So often along the journey of clothing preemie babies, we hear their stories and are reminded of what true fighters they are! It is not only the babies that hold this title, but also the parents. Sometimes the fight just to get pregnant can take so much resilience and perseverance! Getting pregnant can be just the beginning of their fight and journey to having a family.
We have had the pleasure of following such a family with Addie's story. She was born at 1 pound 8 ounce, 12-inches and spent 100 days in the NICU. Her mother writes a beautiful blog called "She Got Guts" www.shegotguts.com. She just wrote this excellent article on RSV and the upcoming Flu season in regards to preemie babies. We wanted to share it and pass on her website which is an excellent resource for preemie parents.
It’s officially October, and the start of Flu/RSV season in the state of Maryland. This is also officially time for my germaphobic anxieties to really kick in, my paranoia about every cough, sniffle, and public place. It’s going to be even more intense during our 4th Flu/RSV season with Adeline, since she is attending preschool for the first time. Why am I so anxious about germs for my 3 year old? Doesn’t she need to be exposed to germs? Why do these illnesses impact her more than most? Why did we choose to isolate her during the first 2 years of her life and do a partial isolation the third? I am answering all these questions AND providing you the research and science behind this decision. I’ve also completed my own research and have had over 150 (& counting) preemie parents share their stories with me about this very topic.
WHAT IS PREEMIE ISOLATION?
Preemie Isolation is significantly decreasing the likelihood that your premature baby would be exposed to germs, specifically flu & RSV but includes other things. You do this by staying home, severely limiting visitors, outings, getting flu shots, practicing good hand washing, and not attending family & friend events/gatherings. Basically you become a recluse in your home and do not allow people to come over. This sacrifice is worth it in the long run when it can decrease the chance of illness for your fragile child and makes sure they have the best possible chance at life.
Our daughter was born 14 weeks early at 26 weeks old due to severe preeclampsia. Our journey was a very rocky one in the NICU as Adeline contracted NEC at 3 weeks old, and thus began our GI journey with issues with growth, food tolerance, stooling, vomiting, absorption, strictures, blockages, malrotation, volvulus, Short Bowel Syndrome, GERD, dysmotility, the list goes on and on. She ended up needing surgery at nearly 3 months old, and when she was discharged at after 114 days, she was still very sick. At 3 years old, she’s had 12 surgeries and still has a GJ feeding tube and struggles with many GI related issues. Up until this past July, she still had a central line and continues to need a lot of medical support, we travel from Baltimore to Boston for her medical care, and she still is occasionally hospitalized.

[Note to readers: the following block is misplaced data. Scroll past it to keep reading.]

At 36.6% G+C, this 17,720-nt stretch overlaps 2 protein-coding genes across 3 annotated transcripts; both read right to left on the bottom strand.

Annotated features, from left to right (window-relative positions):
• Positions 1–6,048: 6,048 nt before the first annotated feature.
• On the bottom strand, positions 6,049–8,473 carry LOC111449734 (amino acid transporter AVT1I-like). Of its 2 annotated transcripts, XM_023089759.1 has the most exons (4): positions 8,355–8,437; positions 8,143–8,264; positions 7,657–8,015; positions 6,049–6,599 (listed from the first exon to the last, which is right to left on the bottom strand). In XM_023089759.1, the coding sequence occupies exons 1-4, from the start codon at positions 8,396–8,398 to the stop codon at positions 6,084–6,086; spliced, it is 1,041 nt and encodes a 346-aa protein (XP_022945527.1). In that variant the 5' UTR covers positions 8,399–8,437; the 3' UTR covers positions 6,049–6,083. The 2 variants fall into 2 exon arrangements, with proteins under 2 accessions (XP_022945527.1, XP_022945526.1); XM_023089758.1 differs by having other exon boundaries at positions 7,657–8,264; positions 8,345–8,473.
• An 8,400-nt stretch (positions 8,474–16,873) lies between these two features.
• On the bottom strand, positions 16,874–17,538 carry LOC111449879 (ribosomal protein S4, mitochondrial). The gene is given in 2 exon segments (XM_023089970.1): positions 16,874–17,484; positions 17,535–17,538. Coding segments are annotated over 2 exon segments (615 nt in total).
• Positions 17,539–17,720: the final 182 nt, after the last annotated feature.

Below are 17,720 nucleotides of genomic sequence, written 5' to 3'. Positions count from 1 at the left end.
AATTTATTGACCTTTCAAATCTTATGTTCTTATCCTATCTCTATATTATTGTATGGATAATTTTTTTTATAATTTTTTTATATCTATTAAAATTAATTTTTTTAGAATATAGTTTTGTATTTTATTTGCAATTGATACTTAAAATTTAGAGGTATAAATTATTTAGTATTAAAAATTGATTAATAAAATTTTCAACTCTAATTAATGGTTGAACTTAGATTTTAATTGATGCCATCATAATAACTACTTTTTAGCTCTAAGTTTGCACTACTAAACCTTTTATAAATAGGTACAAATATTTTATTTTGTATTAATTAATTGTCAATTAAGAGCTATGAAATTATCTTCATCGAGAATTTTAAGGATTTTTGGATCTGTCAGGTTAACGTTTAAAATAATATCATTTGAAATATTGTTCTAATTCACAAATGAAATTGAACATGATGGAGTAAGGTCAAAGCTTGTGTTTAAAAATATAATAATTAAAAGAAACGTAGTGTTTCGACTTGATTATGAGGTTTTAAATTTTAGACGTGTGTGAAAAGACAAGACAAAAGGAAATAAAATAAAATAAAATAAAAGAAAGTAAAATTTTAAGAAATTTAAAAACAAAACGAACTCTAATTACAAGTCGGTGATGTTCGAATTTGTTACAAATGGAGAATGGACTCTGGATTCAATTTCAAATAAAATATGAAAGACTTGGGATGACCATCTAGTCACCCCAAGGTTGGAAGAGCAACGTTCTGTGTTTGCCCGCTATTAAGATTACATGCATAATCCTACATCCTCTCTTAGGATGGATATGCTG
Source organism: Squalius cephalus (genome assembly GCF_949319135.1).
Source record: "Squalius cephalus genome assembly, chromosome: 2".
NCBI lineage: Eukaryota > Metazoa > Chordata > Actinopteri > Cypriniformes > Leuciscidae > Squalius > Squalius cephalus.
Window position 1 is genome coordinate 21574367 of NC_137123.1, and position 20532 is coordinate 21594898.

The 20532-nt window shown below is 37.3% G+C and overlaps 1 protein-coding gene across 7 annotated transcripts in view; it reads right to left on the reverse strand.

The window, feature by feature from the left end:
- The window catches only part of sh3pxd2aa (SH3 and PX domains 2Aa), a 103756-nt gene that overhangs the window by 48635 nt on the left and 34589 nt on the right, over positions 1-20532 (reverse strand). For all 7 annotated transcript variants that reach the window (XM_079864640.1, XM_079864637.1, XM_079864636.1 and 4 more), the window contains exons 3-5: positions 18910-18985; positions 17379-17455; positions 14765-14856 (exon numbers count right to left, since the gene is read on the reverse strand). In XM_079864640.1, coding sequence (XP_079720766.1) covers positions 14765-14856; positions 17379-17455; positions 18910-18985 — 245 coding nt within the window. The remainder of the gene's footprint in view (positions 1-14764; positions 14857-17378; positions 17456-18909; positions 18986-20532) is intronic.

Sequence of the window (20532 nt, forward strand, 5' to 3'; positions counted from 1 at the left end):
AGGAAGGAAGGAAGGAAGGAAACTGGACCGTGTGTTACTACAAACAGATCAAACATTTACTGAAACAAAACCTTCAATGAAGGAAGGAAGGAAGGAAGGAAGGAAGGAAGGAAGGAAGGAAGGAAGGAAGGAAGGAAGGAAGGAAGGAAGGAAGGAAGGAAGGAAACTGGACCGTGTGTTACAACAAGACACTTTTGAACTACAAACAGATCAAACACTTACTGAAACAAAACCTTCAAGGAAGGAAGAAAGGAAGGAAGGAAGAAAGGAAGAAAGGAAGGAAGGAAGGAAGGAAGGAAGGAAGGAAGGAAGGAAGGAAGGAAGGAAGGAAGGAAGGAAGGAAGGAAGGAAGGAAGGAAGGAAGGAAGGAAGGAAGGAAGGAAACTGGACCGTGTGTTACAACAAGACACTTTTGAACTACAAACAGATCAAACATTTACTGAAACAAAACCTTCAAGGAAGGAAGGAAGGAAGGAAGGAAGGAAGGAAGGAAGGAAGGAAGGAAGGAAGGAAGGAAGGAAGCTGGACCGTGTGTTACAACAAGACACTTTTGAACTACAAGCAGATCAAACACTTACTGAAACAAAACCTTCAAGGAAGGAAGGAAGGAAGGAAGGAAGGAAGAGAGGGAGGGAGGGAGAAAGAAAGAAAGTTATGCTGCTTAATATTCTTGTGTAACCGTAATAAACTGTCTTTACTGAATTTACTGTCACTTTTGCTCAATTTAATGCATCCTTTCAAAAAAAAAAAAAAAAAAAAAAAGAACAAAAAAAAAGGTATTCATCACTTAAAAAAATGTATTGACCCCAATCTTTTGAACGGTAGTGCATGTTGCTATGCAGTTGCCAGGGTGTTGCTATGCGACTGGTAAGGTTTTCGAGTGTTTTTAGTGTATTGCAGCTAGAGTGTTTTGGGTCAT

When Adeline was getting ready for discharge from the NICU and I was trying to decide whether or not to return to work I had a frank discussion with our team of Neonataologists. They said if I could, stay home with her. Their recommendation was strict isolation during Flu/RSV season during the first two years of life (except for doctor’s appointments & therapy), no daycare, only allow people around her who had been immunized with whooping cough, gotten their flu shot, and limit visitors & germs. They even told us not to allow anyone except Mom & Dad kiss her until she was 2 (I made an exception for Nonna & PopPop). They were less concerned about her being outside in nature. Even though we had to make a tremendous amount of sacrifices (financial, mental, emotional, etc.) I left my dream job to take care of Adeline, in isolation. Our lifestyle changed greatly, finances were much tighter, but I am grateful I was able to do that as I know not all families can. Last year, her third flu/RSV season, we did a semi isolation and avoided places saturated with germs (e.g. children’s museum), but ventured out more.
We took isolation seriously. I quit my job to care for my preemie. We left the house only for doctors appointments. We did not allow visitors. We did not attend family gatherings or holiday parties. We even had some people give us ahard time about this decision or even question it.
WHY SHOULD YOU ISOLATE?
One of the things people would say to us that would make me nuts and is one of the biggest myths is, Your Baby Needs to be Exposed to Germs to Build their Immune System. Although most people were well-intentioned they also were unaware that an infection that could be easily treated in many full term babies could be dangerous of even deadly for a preemie. Babies’ immune systems mature with time, not exposure. The best way to avoid complications and protect a maturing immune system is to not get infected in the first place. Many people confuse exposure to infections with exposure to things like dust, pet dander, etc. which has been proven to decrease likelihood of asthma and allergies. Having your young children around pets, dirt, etc. is much safer for your preemie than having them around people with germs.
Before we even got to hold her, see her, touch her, we learned how to properly clean our hands. We sanitized constantly, changed our clothes before going to the NICU, and the medical professionals caring for her instilled in us that exposing her to germs was very serious business. It was so serious, that after she got very sick the first week she was born we only allowed mom and dad to touch her. Protecting her was a matter of life and death, so we took it seriously.
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